C-style syntax languages vs others

This group includes mostly “Curly-bracket languages” derived from the C language syntax where a code block is denoted by “{” and “}”. In addition they usually inherit more of the C-syntax like a typical C looping construct:

for (i = 0; i < n; i++) { ... }

The rest of the set includes “Off-side rule languages” like Python and other languages with different syntaxes, and your second programming language might be waiting there.

Functional vs imperative

Imperative programming languages are those where you specify a sequence of steps that should be executed in the given order to achieve some task. In contrast to that the functional approach defines a task as a set of equations which tie inputs and outputs, but lets the language figure out the steps to do. Most of the listed languages support both approaches to programming, but one of them, typically imperative, is usually predominant.

Object oriented-ness (high vs low)

Even though most of the listed languages claim support of object-oriented programming (OOP), some of them force using OOP more than the others. For example in Java all the code must be attached to objects or object classes, and the entire standard library is object-oriented. In some other programming languages it’s more natural to not use OOP unless strictly required.

Modern vs old-school

Modern are simply those which appeared in the last 10 years and became widely adopted and recognized in the last 5 years. The idea here is that newer programming languages bring in more diverse, trendy and crazy concepts while the legacy languages would mostly stick to the ones proven by time.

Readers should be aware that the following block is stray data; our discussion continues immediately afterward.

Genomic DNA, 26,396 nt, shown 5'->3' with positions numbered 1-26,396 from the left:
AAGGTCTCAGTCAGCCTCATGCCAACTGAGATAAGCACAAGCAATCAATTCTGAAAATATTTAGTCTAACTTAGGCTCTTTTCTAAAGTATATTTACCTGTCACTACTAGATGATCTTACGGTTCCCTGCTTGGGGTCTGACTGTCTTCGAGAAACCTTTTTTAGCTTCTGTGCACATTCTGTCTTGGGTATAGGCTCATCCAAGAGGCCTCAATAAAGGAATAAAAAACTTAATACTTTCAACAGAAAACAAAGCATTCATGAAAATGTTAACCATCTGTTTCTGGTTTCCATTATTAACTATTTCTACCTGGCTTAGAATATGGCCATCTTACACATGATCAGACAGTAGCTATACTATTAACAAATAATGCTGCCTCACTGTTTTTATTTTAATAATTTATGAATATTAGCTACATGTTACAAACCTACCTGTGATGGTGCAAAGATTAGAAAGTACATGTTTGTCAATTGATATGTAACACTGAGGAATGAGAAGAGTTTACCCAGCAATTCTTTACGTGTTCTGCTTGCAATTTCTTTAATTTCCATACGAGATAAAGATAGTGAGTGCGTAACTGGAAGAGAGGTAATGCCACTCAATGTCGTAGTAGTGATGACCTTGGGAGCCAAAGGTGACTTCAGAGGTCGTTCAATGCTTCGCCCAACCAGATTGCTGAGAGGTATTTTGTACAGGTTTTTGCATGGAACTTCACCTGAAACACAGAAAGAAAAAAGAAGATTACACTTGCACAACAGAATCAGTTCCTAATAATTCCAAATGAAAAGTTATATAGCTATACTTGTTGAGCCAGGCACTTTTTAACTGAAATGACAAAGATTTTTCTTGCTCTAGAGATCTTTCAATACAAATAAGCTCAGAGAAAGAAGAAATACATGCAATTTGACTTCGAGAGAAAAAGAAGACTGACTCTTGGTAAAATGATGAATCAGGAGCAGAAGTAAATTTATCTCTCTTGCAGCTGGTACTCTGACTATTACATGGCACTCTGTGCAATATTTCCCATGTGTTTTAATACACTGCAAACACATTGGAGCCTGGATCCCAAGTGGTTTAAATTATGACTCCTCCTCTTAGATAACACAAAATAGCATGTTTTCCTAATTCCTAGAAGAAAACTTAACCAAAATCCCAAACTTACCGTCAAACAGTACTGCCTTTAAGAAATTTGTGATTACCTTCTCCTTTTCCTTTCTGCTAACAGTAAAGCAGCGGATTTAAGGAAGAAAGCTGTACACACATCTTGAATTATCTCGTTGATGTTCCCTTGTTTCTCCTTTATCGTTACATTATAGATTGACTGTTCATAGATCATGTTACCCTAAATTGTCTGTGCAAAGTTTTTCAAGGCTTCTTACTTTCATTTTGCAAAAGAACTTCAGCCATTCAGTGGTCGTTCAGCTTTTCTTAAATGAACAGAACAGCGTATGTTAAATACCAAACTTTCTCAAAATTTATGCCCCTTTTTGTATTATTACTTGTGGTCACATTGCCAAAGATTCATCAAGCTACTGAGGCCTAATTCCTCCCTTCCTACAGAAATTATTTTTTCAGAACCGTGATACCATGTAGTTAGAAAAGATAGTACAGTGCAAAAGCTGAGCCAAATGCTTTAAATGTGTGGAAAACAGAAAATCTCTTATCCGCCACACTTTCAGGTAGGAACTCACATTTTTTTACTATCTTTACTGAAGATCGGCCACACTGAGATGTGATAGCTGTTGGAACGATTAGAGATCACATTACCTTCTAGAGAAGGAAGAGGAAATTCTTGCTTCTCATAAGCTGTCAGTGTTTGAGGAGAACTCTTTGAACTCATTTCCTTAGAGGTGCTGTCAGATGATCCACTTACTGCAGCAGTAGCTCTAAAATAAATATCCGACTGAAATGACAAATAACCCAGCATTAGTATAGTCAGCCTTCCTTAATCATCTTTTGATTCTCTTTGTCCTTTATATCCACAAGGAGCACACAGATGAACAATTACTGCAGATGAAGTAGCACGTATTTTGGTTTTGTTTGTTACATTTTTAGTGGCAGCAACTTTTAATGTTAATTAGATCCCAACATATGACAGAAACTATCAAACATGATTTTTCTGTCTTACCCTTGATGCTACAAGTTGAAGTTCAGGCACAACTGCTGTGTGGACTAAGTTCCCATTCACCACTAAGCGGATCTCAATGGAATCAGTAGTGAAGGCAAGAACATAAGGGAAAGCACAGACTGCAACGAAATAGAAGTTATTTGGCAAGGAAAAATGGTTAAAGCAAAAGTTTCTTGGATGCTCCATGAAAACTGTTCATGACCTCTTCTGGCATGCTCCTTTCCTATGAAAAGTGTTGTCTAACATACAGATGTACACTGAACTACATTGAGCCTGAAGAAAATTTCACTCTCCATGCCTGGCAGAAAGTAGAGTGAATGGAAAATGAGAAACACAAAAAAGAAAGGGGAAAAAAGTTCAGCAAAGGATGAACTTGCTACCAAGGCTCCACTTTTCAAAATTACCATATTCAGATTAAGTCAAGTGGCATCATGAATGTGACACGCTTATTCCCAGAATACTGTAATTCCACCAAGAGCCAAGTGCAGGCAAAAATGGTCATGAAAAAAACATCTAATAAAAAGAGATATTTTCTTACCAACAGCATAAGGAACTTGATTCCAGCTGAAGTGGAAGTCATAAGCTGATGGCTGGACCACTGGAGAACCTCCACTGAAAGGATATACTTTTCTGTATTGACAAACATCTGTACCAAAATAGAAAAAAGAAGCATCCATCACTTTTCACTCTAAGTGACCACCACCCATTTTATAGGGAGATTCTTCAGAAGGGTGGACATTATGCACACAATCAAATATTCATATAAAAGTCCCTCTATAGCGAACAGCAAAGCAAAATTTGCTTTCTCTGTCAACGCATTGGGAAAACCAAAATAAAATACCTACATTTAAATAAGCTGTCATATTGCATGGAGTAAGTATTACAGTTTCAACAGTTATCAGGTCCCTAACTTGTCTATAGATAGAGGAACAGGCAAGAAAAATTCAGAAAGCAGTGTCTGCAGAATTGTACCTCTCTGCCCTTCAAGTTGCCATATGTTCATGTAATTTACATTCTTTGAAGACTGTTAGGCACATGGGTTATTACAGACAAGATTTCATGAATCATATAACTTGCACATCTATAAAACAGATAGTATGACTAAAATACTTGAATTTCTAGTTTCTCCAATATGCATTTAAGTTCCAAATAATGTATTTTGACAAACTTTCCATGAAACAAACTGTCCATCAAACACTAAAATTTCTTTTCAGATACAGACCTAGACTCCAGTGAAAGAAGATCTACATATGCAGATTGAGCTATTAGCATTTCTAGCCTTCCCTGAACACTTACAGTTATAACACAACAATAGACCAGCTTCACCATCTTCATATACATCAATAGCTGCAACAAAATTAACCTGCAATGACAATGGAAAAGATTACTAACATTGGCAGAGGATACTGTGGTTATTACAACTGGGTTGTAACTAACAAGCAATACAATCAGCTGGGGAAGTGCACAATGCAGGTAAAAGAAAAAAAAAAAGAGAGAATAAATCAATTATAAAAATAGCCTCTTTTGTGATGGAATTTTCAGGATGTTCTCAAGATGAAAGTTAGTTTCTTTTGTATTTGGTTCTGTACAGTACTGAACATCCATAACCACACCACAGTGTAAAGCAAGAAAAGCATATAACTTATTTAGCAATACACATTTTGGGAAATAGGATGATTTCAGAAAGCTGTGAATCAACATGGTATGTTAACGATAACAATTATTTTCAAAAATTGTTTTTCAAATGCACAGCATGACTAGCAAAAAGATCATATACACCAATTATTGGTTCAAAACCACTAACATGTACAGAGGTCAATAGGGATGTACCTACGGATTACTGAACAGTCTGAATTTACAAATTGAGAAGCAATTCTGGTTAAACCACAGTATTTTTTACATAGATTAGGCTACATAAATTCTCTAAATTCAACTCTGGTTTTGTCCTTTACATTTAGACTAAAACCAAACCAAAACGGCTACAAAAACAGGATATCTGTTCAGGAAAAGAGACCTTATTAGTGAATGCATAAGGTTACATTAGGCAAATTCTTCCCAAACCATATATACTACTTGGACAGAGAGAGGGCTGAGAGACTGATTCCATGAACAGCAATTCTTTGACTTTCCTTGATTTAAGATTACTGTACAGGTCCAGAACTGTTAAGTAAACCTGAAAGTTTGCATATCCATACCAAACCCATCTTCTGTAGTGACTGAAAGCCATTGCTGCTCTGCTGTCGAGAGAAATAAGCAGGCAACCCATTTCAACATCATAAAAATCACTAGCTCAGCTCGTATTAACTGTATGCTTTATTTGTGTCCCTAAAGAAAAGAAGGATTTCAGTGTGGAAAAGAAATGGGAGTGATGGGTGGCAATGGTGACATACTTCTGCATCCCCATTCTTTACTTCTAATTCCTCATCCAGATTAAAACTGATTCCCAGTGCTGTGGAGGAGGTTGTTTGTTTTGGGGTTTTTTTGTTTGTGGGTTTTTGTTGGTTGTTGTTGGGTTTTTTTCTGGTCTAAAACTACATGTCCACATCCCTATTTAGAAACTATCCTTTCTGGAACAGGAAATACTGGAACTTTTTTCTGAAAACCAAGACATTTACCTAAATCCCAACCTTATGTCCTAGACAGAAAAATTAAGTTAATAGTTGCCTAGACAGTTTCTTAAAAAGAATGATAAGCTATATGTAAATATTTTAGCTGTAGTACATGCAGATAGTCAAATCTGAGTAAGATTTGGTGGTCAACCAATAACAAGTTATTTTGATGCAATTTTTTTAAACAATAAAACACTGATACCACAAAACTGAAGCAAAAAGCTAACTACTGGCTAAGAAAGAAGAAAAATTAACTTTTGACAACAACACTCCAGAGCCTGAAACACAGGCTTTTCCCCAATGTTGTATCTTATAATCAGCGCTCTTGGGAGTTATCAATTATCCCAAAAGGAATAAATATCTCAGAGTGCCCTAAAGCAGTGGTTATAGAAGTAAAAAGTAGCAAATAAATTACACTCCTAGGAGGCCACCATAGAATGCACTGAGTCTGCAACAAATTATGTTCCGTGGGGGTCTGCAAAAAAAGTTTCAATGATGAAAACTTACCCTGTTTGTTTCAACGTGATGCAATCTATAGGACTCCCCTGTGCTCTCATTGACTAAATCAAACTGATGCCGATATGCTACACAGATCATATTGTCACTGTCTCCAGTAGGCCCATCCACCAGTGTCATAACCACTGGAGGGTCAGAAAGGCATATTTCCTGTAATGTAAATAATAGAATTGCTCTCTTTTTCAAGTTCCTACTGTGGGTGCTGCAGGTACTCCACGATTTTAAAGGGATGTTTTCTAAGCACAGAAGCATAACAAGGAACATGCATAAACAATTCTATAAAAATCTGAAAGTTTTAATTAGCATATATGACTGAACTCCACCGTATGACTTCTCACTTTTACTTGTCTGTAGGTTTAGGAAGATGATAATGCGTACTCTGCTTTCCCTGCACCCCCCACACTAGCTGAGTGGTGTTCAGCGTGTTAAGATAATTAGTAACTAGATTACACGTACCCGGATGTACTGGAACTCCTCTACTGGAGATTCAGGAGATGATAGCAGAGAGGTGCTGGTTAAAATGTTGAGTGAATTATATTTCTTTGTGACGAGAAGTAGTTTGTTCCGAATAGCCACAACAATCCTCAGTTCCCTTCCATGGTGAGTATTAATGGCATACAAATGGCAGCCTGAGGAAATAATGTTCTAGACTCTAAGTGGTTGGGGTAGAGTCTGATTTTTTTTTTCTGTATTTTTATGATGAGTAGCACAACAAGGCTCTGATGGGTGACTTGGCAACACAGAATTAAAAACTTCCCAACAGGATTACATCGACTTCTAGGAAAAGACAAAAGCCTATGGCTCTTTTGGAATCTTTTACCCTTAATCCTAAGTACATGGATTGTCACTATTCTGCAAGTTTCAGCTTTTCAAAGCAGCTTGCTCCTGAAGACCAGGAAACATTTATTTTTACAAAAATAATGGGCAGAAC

Web-friendly vs others

Web-friendly languages provide strong support for programming web applications. They support server-side web programming by having widely-used web frameworks or web foundation APIs. Although this is a domain-specific category, it divides the language list into almost equal parts. Thus being a web programmer it’s worth picking a second programming language from another half of the languages landscape (and vice versa). Being out of the “web-friendly” group is not bad, and most likely means that such a language is strong in some other software development areas.

Selection strategy

The more you learn during a period of time the better. Given a constrained amount of time for playing with, studying and mastering a second programming language of choice, wouldn’t it be better to maximize the amount of knowledge you get?

As a simple example, if you know a C-style language (such as C), the tool might suggest you to learn Python as a second programming language, because it doesn’t have C-style curly-bracket blocks among other things. Moreover it tries to find the languages that are most different in all the aspects from the one you already know.

Simply said, a language gets one point for each feature which is different from the same feature of the language you know. The tool calculates a hamming distance between the language you know and the others, and finds the ones which are most “far away”. The further a language is the less familiar you might be with its concepts and so it might be worthwhile to learn it.

 Tool: second programming language advisor

Select a programming language you know Results

The tool is not perfect, it’s an experiment. Feel free to leave a suggestion about modifications and improvements such as programming language additions, language feature additions or algorithm modifications.